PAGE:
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Commercial buildings can reduce energy by 29%

Simple practices of controlling basic lighting and cooling equipment can increase energy efficiency, says US-based scientist

| | Aug 30, 2017 | 11:38 am
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Considering the enormous power consumed by commercial buildings, researchers have identified measures that could reduce the energy consumption by an average of 29%, according to a recent study sponsored by the US Department of Energy’s Pacific Northwest National Laboratory (PNNL).

Dr Srinivas Katipamula, Staff Scientist at PNNL and co-author of the study, said: “Most large commercial buildings are already equipped with building management systems that deploy controls to manage building energy use. But those controls often aren’t properly programmed and are allowed to deteriorate over time, creating unnecessarily large power bills.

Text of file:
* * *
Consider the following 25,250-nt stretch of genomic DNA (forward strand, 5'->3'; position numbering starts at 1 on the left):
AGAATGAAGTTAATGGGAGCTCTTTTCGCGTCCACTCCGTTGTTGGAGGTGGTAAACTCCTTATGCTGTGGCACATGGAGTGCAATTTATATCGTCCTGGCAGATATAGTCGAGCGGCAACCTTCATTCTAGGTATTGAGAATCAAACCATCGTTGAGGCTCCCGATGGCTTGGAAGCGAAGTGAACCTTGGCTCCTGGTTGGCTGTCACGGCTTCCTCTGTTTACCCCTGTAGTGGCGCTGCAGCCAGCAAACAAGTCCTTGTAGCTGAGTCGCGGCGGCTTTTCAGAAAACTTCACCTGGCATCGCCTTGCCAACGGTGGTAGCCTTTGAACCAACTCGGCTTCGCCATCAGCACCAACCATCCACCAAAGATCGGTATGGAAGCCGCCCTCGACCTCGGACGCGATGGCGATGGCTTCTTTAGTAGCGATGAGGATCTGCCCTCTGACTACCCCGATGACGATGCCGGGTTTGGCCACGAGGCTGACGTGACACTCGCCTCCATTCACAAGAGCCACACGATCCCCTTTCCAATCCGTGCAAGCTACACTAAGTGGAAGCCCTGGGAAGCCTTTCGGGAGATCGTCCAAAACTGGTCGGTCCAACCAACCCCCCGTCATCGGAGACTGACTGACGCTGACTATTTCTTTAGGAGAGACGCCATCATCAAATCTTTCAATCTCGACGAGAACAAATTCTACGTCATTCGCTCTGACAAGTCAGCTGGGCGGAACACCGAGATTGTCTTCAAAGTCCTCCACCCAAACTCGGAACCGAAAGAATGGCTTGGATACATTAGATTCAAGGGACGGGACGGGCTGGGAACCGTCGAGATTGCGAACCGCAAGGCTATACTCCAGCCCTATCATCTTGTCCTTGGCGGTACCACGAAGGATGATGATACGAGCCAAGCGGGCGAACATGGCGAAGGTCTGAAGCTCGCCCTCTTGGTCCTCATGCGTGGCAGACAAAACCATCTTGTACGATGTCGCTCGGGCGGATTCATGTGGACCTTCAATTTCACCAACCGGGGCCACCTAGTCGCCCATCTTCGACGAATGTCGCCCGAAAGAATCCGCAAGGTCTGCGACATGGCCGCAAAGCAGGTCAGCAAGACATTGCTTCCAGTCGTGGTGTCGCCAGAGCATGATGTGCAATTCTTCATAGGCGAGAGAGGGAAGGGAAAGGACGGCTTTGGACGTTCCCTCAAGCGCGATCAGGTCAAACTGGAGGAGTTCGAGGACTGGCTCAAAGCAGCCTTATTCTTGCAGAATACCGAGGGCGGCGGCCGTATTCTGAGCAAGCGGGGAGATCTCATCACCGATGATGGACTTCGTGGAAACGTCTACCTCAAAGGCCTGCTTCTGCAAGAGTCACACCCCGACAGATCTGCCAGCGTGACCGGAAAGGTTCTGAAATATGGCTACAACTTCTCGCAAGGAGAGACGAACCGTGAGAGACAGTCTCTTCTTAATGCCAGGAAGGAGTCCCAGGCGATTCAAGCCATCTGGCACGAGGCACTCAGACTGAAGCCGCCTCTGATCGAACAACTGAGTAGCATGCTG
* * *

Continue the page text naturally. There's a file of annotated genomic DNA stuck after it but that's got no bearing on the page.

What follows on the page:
“In our research, we observed that significant nationwide energy savings are possible if all US commercial building owners periodically looked for and corrected operational problems, such as air conditioning systems running too long, especially when rooms are empty.”

Elaborating on the details of the study, Dr Katipamula added: “Our team identified 34 individual basic energy-efficiency measures that can improve commercial building performances. These practices include: Fixing broken sensors, turning off power-using devices when not in use, diming lights in areas that are already illuminated with natural lighting.

“If these operations are corrected, this would result in between four and five quadrillion British thermal units in national energy savings, which is about 4-5% of the energy consumed nationwide.”

Dr Katipamula further added that although commercial buildings have the potential to save energy up to 29%, other buildings, such as secondary schools, have the potential to save up to 49% of energy.


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